On remand, defendant did not reconsider SPA 94-08 or the reasons given for amending the implementing regulation, 42 C.F.R. § 412.106(b)(4) (2000). That regulation permitted all inpatient hospital days funded under a Section 1115 waiver project to be counted in the Medicare DSH calculation -- regardless of a patient's eligibility for Medicaid. As stated by the Secretary in 2000, the purpose was to compensate providers through federal matching payments for costs of services furnished to Section 1115 expansion populations who could not otherwise have been made eligible for Medicaid. The Secretary found that allowing hospitals to include Section 1115 patients in the Medicare DSH is fully consistent with the Congressional goals of the Medicare DSH adjustment to recognize the higher costs to hospitals of treating low income individuals covered under Medicaid. Therefore, inpatient hospital days for these individuals eligible for Title XIX matching payments under a Section 1115 waiver are to be included as Medicaid days for purposes of the Medicare DSH adjustment calculation.
Interim final rule, 65 Fed. Reg. 3136, 3137 (Jan. 20, 2000), RR 2 (doc. no. 74 at 2); see also final rule, 65 Fed. Reg. 47054, 47086-47087 (Aug. 1, 2000), RR 78-79 (doc. no. 75 at 33-34).*fn38 Furthermore, the Secretary stated:
We believe this regulation meets Federalism requirements as it does not increase the burden on States and is responsive to requests from hospitals who partner with States in providing health services to needy populations. Interim final rule, 65 Fed. Reg. at 3139, RR 4 (doc. no. 74 at 4).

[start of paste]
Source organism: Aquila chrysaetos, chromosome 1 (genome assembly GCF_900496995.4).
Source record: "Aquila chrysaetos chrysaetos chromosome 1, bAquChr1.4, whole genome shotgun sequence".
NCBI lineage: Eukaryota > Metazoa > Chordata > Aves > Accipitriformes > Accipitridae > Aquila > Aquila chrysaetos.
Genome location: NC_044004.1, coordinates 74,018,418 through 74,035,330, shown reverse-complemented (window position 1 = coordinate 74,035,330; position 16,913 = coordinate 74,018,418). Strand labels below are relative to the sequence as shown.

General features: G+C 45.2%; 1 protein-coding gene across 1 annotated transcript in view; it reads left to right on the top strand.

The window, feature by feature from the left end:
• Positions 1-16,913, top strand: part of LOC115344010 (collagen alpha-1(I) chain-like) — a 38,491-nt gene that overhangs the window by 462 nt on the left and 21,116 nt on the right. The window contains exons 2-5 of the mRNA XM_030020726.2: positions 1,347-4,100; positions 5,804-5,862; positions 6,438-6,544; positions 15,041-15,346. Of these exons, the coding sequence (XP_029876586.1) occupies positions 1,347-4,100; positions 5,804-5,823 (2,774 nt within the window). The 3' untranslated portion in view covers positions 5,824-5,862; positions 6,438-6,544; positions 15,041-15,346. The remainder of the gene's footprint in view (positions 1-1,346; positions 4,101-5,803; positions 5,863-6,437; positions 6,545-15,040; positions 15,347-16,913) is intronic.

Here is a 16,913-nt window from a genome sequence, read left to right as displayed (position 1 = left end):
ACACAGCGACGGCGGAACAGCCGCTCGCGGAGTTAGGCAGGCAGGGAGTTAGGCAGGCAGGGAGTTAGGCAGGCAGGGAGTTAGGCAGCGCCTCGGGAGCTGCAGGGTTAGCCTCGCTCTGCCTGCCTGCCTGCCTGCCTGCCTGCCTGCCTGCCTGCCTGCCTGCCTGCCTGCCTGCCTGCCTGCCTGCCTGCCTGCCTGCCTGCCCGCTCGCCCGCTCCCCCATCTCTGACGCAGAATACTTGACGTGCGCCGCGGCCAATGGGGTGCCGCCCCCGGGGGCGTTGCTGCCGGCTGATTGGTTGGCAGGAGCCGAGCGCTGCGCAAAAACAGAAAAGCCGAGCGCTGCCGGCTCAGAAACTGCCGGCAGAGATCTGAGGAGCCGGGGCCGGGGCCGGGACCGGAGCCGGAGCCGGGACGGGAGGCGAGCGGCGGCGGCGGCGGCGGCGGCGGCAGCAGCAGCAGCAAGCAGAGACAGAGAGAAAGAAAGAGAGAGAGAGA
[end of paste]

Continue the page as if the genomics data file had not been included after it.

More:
Defendant acknowledges that allowing Medicare DSH credits for Section 1115 waiver populations furthers public policies underlying the waiver statute and may encourage states to "adopt innovative programs that promote the objectives of Medicaid." Def. supp. br. (doc. no. 79 at 38-39). Other interests and values are involved as well.
Section 1115 projects may occur on a more or less extensive waiver of Medicaid statutory requirements -- in Delaware, for example, Medicaid has been effectively dismantled in favor of an ongoing, statewide medical assistance waiver program.*fn39 The Secretary is empowered to determine whether the program "promotes the objectives of Medicaid." Yet an adequate explanation has not been given for crediting hospitals in states that have obtained Medicaid waivers with significant Medicare DSH funds, whereas similar hospitals in states that have chosen to participate in Medicaid, such as plaintiffs, are refused those funds. Medicare DSH adjustments are not only an incentive, but also a financial necessity for hospitals that lose money in providing services to more, even lower-income, non-Medicaid-eligible patients than those served by waiver projects. Patients ultimately suffer. St. Agnes hospital "depended heavily on Medicare DSH adjustments for its financial viability," but the "provision of large amounts of charity and below cost care contributed to its eventual demise." Coyle decl. ¶¶ 37, 40-41, SAR 114-115.